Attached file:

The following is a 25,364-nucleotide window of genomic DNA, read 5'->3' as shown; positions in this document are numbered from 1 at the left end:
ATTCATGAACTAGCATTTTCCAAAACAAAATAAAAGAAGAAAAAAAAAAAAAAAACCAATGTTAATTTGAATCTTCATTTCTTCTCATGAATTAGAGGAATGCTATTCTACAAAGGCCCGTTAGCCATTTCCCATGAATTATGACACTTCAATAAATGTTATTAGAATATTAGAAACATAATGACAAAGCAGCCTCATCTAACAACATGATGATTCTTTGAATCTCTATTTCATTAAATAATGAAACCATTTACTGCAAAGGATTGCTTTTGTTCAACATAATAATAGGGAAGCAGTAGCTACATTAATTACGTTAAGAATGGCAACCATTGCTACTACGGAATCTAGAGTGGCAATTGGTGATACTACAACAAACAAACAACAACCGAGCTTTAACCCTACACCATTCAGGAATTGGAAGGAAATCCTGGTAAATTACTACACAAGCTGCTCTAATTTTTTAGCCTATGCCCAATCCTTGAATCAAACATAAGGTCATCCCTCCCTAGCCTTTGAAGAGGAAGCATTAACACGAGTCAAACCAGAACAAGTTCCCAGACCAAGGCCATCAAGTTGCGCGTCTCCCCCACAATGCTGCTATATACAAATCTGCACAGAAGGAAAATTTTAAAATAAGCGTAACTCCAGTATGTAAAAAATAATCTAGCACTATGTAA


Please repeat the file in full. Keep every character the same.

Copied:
The following is a 25,364-nucleotide window of genomic DNA, read 5'->3' as shown; positions in this document are numbered from 1 at the left end:
ATTCATGAACTAGCATTTTCCAAAACAAAATAAAAGAAGAAAAAAAAAAAAAAAACCAATGTTAATTTGAATCTTCATTTCTTCTCATGAATTAGAGGAATGCTATTCTACAAAGGCCCGTTAGCCATTTCCCATGAATTATGACACTTCAATAAATGTTATTAGAATATTAGAAACATAATGACAAAGCAGCCTCATCTAACAACATGATGATTCTTTGAATCTCTATTTCATTAAATAATGAAACCATTTACTGCAAAGGATTGCTTTTGTTCAACATAATAATAGGGAAGCAGTAGCTACATTAATTACGTTAAGAATGGCAACCATTGCTACTACGGAATCTAGAGTGGCAATTGGTGATACTACAACAAACAAACAACAACCGAGCTTTAACCCTACACCATTCAGGAATTGGAAGGAAATCCTGGTAAATTACTACACAAGCTGCTCTAATTTTTTAGCCTATGCCCAATCCTTGAATCAAACATAAGGTCATCCCTCCCTAGCCTTTGAAGAGGAAGCATTAACACGAGTCAAACCAGAACAAGTTCCCAGACCAAGGCCATCAAGTTGCGCGTCTCCCCCACAATGCTGCTATATACAAATCTGCACAGAAGGAAAATTTTAAAATAAGCGTAACTCCAGTATGTAAAAAATAATCTAGCACTATGTAA